In Martin Scorsese’s family film HUGO, the eponymous character (played by Asa Butterfield) shows kindness to retired filmmaker Georges Melies (played by Ben Kingsley) which leads to his restoration. Join us as we discuss these Christian themes and so much more on this episode of the Finding Christ In Cinema podcast.
For your convenience you will find each podcast segment at the time referenced below:
- 00:00:00 – Introduction and Previous Episode Recap
- 00:02:18 – Movie Discussion
- 00:27:57 – Listener Feedback
- 00:39:02 – Christian Themes in HUGO
Key Texts for Hugo
Let these passages be your guide as you watch HUGO with friends and loved ones.
Matthew 9:13 NASB
But go and learn what this means: ‘I desire compassion, and not sacrifice,’ for I did not come to call the righteous, but sinners.
Romans 2:4 NASB
Or do you think lightly of the riches of His kindness and tolerance and patience, not knowing that the kindness of God leads you to repentance?
Hugo Cabret is a homeless orphan who lives at the train station. He lives on stolen bread and milk, and he sleeps in an abandoned apartment. He’s always on the run from the Station Inspector. He never seems to catch a break. Even with all this, however, Hugo has a purpose.
This sense of duty and purpose was instilled into Hugo by his father. Being a clockmaker who never went out of business, he always needed Hugo to help him fix things. When his father died, Hugo’s Uncle Claude took him in. With him, Hugo learned how to maintain the clocks at the train station. After Uncle Claude vanished, Hugo continued to fix anything he could. Fixing things became his second nature.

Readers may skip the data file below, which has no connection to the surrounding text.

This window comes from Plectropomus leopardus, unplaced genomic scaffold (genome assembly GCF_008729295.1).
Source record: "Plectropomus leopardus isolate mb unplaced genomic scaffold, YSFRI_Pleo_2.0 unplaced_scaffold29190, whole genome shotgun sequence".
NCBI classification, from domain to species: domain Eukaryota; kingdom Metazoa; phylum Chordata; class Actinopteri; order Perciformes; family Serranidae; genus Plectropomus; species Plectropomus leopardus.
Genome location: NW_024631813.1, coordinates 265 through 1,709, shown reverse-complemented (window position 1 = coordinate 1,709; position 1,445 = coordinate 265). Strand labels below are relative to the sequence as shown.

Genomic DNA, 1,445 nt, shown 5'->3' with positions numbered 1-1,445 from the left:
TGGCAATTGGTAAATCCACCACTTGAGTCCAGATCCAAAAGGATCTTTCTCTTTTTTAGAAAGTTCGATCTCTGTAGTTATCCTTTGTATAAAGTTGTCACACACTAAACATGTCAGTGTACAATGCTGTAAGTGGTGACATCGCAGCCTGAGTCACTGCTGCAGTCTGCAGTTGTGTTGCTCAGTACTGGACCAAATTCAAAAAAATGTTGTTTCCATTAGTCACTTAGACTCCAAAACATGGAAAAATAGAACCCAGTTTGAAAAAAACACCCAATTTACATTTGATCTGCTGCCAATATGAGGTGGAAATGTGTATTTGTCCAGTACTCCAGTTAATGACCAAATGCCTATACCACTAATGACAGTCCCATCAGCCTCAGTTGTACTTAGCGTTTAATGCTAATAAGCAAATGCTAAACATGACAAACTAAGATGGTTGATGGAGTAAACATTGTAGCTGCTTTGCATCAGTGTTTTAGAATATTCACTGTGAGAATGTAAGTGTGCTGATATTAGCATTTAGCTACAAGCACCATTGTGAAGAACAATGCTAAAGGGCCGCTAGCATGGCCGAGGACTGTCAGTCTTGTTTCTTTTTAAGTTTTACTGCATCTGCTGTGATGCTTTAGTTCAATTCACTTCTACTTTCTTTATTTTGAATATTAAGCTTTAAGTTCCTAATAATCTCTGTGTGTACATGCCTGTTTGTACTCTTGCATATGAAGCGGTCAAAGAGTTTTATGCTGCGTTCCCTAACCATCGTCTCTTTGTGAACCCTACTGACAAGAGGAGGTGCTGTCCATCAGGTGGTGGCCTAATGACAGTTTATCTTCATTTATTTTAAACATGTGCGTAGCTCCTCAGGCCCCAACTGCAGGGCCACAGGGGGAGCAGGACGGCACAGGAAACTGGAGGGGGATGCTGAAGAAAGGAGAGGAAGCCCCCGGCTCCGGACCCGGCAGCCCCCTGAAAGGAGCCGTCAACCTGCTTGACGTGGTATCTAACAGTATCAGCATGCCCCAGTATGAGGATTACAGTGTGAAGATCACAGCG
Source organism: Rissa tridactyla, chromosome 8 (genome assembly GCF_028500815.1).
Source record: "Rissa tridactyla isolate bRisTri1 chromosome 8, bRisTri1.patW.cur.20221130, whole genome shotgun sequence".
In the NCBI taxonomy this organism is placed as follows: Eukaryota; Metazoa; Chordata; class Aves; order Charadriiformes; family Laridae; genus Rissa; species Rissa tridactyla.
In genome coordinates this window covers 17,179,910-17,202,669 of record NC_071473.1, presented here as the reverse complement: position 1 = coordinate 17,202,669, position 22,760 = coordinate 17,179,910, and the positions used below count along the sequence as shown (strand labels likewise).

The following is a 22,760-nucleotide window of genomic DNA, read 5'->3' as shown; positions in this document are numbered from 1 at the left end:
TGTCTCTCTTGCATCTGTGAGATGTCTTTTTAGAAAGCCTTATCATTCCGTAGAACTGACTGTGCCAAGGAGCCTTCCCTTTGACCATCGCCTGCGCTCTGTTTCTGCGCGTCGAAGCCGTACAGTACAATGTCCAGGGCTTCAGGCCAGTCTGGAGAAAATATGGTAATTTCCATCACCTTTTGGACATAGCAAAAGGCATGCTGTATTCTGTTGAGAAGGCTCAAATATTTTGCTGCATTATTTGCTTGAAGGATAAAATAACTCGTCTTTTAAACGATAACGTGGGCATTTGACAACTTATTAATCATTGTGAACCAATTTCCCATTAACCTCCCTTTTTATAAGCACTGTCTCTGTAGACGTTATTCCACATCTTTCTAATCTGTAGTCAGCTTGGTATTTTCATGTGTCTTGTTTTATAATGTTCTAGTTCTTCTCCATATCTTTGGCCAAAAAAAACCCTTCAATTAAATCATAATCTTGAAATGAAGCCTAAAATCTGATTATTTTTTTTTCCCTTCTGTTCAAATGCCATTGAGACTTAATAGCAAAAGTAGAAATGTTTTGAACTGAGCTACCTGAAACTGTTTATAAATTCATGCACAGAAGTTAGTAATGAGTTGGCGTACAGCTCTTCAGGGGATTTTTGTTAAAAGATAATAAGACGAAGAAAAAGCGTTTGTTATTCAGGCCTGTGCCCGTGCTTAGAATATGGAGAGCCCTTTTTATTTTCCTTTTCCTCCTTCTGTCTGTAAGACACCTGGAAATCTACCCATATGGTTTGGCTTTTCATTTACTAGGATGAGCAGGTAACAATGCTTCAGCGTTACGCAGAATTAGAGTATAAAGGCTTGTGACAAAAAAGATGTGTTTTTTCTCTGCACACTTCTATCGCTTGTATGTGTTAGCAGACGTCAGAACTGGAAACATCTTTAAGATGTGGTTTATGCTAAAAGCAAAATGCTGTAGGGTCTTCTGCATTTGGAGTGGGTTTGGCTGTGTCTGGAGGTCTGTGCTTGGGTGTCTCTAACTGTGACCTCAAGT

When Hugo meets the mysterious Papa Georges, he quickly realizes that Papa Georges is a broken man. Hugo rightfully feels drawn to Papa Georges because of his sympathy for him. This sympathy and compassion create within Hugo a tugging of the heartstrings and an overflow of compassion. It’s this compassion that moves Hugo to act out of kindness.
We as Christians need to be reminded of this point constantly. In a world fraught with people with whom we may or may not agree, it’s important to remember that our influence over them is only as powerful as our compassion for them. Just like Hugo couldn’t fix Papa Georges until he had compassion on him, neither can we “fix” anybody we think needs fixing until we have compassion on them first.
Compassion for Papa Georges
Once Hugo realizes that fixing Papa Georges is his purpose, he makes it his mission to go out of his way to do so. Of course, it’s not so easy to do when Papa Georges catches Hugo stealing from him. It’s actually Papa Georges’s mercy on Hugo that sparks this theme within the film, but Hugo carries it all the way through.
It’s not until Hugo and Isabelle meet Rene Tabard, a film connoisseur and author, that they realize who Papa Georges really is: esteemed and renowned filmmaker Georges Melies. Both Rene and Hugo’s father was touched emotionally by Melies’s work, and Rene wants to return the favor. He does so by showing Melies his old film, and it’s all thanks to Hugo’s efforts.
Christians can learn a lot simply by watching this interaction, but it’s really from the denouement that we believers can truly glean our understanding of how kindness transform Georges. At the screening of his films, Melies mentions that he wouldn’t even be in attendance were it not for the efforts of a brave, young boy.
May we all strive to be as brave, kind, and compassionate as Hugo so that we, too, can truly save the world.
Finding Christ In Cinema is the show where we discover Christian themes in movies past and present. Join us and together we’ll dig deeper into the silver-screen classics of yesteryear as well as the box-office hits of today. Brought to you by the Great Commission Transmission Network. View the complete show notes – including links to articles discussed – by clicking here.
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